Battling financial difficulties may have been a common link in both their early lives, but now, Sumit Sangwan and Shiva Thapa have something else in common. On Wednesday, the two teenagers made it - not just to the finals of their respective weight categories at the ongoing Asian Qualification tournament in Astana, Kazakhstan, but also to London.
With this, the number of boxers that will be representing India at this year's Olympics has risen to a record seven; what's more, at 18, Shiva is also the youngest Indian boxer to have made the Olympic cut.
But this day could just as easily have belonged to his elder brother. Financial constraints meant that his family could not afford to let both its sons pursue boxing. Eventually, the elder one was made to sacrifice the sport against his wishes and instead work with his father on a small tract of land.
But, now, Amit Sangwan is a happy man. "Sumit has made us all proud. It feels as if I have qualified for the Olympics. He is bringing my dream of playing in the Games to life," said Amit, who hails from Shekhupura village in Haryana's Karnal district.
In what is his first major tournament in the senior category, 19-year-old Sumit defeated Jordan's Ihab Almatbouli 20-13 to enter the final of the 81kg, one of the weight categories with three quota places - two for the finalists and one for the semifinalist whom the eventual winner had defeated. "After beating the South Korean in the quarters, I was confident of winning an Olympic berth," said Sumit after the semis. "With three months to go, I will work on improving my footwork and technique to increase my chances of winning a medal."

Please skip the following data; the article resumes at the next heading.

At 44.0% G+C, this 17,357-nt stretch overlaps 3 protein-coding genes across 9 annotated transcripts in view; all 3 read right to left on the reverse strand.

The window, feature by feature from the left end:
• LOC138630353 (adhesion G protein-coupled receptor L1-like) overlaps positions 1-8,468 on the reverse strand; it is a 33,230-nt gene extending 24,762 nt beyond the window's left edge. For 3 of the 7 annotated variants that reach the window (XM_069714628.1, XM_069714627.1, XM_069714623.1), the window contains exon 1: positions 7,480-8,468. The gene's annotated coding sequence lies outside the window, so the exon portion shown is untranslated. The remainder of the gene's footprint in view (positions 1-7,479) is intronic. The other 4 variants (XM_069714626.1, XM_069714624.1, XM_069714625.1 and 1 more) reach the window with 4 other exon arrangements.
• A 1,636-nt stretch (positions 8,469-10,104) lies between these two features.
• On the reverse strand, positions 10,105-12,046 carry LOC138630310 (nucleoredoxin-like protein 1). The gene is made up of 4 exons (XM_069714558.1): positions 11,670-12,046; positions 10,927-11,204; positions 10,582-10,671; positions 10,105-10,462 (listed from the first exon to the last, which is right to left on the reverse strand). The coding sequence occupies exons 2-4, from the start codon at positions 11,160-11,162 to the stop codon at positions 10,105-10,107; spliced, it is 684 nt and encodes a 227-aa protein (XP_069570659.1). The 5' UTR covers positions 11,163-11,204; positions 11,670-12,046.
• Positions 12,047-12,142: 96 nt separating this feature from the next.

Sumit, who upset Beijing Olympian Dinesh Kumar to get a place in the national squad, is thankful to his brother and father for extending their support. "We come from a humble background," said Sumit, "but my family didn't let anything come in between my training, not even financial hurdles. At times, they even cut down on their own expenses."
Though Assam boxer Shiva too hails from a humble background, but his is a shade better than Sumit's. "Whatever I am today, it's all because of my father. Despite having six children to feed, he never let money be a problem during my training," Shiva told HT after defeating Japan's Satoshi Shimizu.
His father, Padam Thapa, left no stone unturned to see his son donning the national jersey. "I used to be a state-level karate player, but couldn't move ahead because of a lack of vision," said Padam. "But I made both my sons join SAI's Guwahati centre under coach Amar Deka, which helped them reach where they are today." Shiva's elder brother had won silver at the 33rd National Games in Guwahati.
Having entered the final as well as the Olympics, Shiva said: "My entire focus now will be on London. I want to win a medal for all the sacrifices that my father made just so that I could continue boxing."